Video: Oleanna is letterboxed to an aspect ratio of approximately 1.66:1 and is not enhanced for widescreen televisions. The presentation is more than fair, though. The image is consistently sharp and free of any major defects or noticeable print damage. No intrusive grain or compression artifacts could be spotted, though there are a handful of specks of varying sizes scattered throughout. The color palette is limited but looks to be accurate enough. Oleanna doesn't offer the most stunning of presentations, but I'd imagine that this is representative of how the film looked during its theatrical run.

Audio: Though the packaging boasts that a Dolby Digital stereo track is present on this disc, it might as well have been in mono. The film is driven by words and motions, and the dialogue in Oleanna is relegated entirely to the center speaker. I seem to recall some slight panning of footsteps as characters move across the room, but that's the extent of any noticeable stereo activity. The dialogue is crisp and clear, free of any underlying hiss or distortion, and what little music is present appears to be well-represented. Oleanna does not sport the most aggressive, bombastic audio, but it suits the film's needs appropriately.

Supplements: The untitled featurette isn't quite as insubstantial as the majority of those that have become such a mainstay on DVDs. It does incorporate some of the expected elements: a few brief moments of on-set footage, clips from the film, the cast and crew talking about the film's themes, and the like. Still, it seems as if it is more heavily geared towards building interest in Oleanna for those who have yet to see it, and there are few revelations of any sort for those who have already devoted 90 minutes to watching the feature.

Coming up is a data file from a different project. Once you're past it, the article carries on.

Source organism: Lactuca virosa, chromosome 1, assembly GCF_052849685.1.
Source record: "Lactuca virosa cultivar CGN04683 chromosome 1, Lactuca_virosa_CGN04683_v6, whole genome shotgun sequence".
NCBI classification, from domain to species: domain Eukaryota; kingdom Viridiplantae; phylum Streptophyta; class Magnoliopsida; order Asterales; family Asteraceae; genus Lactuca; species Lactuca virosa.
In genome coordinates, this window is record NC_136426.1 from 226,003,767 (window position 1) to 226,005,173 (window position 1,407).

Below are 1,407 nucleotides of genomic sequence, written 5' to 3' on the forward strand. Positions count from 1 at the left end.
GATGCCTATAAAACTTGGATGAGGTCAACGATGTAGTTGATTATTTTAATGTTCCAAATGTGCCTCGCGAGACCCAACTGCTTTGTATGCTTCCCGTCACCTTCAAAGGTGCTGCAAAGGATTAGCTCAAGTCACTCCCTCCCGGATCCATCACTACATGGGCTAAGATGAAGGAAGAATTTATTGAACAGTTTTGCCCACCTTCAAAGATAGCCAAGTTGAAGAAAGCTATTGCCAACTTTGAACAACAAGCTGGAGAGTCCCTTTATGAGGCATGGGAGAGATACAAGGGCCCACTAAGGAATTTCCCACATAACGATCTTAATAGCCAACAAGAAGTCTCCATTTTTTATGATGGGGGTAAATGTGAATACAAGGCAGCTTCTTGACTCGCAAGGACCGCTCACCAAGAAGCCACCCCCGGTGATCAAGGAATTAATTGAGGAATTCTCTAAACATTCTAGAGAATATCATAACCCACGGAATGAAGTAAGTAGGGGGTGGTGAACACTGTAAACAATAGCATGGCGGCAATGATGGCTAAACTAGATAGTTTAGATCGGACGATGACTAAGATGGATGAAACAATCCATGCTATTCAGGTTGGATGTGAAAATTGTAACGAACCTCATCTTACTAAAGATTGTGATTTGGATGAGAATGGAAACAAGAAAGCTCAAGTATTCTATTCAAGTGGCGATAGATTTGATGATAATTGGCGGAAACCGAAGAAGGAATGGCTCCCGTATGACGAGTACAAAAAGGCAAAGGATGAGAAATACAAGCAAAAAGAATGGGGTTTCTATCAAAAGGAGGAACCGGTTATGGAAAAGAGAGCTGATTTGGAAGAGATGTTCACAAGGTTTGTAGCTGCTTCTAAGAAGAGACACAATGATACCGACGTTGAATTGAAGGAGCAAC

Also included is a still gallery of twenty photos, each at a curious five degree angle, along with bios and filmographies for Macy, Eisenstadt, and Mamet. Finally, there is a full-screen trailer, as well as previews for The Spanish Prisoner, American Buffalo, Eye of the Beholder, and Swimming With Sharks.

Conclusion: Perhaps those with a greater familiarity with Mamet's oeuvre will appreciate Oleanna. I am not in that group, and I personally do not feel that this exercise in frustration warrants the time and expense of importing from Canadian retailers.